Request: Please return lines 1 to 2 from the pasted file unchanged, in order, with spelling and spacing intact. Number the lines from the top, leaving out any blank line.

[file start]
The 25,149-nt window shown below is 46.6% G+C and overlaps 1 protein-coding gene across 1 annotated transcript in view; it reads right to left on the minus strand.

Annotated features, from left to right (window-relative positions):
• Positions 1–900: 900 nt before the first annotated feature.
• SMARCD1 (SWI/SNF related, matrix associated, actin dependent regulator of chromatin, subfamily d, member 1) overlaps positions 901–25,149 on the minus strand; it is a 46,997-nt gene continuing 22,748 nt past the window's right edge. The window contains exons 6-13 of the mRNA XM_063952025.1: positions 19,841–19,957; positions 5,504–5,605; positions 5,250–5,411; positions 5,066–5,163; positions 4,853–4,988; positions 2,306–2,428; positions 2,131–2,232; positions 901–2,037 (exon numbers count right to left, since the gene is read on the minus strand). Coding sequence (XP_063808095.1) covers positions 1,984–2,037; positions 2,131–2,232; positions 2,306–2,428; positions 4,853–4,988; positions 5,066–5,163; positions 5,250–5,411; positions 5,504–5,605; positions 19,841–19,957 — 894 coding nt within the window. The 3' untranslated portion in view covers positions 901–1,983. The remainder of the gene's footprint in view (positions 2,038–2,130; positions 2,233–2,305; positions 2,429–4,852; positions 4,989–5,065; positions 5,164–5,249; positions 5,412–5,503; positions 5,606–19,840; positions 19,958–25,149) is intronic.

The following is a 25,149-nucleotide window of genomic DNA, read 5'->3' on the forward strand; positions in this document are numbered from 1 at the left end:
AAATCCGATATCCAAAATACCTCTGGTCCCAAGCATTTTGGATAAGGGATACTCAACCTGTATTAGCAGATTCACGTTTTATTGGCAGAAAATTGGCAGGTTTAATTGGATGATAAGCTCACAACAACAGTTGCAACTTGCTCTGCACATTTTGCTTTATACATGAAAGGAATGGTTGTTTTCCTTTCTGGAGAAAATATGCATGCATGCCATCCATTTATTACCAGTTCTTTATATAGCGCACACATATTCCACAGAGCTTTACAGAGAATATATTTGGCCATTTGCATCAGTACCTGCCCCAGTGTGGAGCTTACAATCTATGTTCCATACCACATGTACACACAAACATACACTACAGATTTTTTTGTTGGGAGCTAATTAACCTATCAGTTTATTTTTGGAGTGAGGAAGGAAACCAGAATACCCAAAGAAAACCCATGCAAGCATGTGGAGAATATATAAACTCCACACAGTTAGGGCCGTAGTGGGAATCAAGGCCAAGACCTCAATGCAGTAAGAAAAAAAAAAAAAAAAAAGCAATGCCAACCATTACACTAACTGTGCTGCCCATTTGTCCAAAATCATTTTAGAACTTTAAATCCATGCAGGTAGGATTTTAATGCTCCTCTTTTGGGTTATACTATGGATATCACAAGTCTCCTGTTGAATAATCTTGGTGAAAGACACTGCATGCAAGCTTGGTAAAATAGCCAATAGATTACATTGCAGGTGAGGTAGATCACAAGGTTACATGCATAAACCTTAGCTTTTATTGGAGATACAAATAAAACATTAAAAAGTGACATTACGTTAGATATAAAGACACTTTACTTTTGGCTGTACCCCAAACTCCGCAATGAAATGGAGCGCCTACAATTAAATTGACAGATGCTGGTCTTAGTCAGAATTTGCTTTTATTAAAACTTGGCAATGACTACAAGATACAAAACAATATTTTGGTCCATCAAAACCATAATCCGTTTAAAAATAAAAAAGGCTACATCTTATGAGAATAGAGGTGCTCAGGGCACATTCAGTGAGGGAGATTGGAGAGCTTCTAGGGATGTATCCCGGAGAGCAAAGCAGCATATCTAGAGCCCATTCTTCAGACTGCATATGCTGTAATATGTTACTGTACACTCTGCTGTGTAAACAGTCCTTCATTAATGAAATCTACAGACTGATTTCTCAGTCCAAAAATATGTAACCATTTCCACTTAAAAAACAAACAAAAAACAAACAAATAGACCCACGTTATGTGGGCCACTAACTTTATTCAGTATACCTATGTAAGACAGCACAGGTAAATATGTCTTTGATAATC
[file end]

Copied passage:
The 25,149-nt window shown below is 46.6% G+C and overlaps 1 protein-coding gene across 1 annotated transcript in view; it reads right to left on the minus strand.

Annotated features, from left to right (window-relative positions):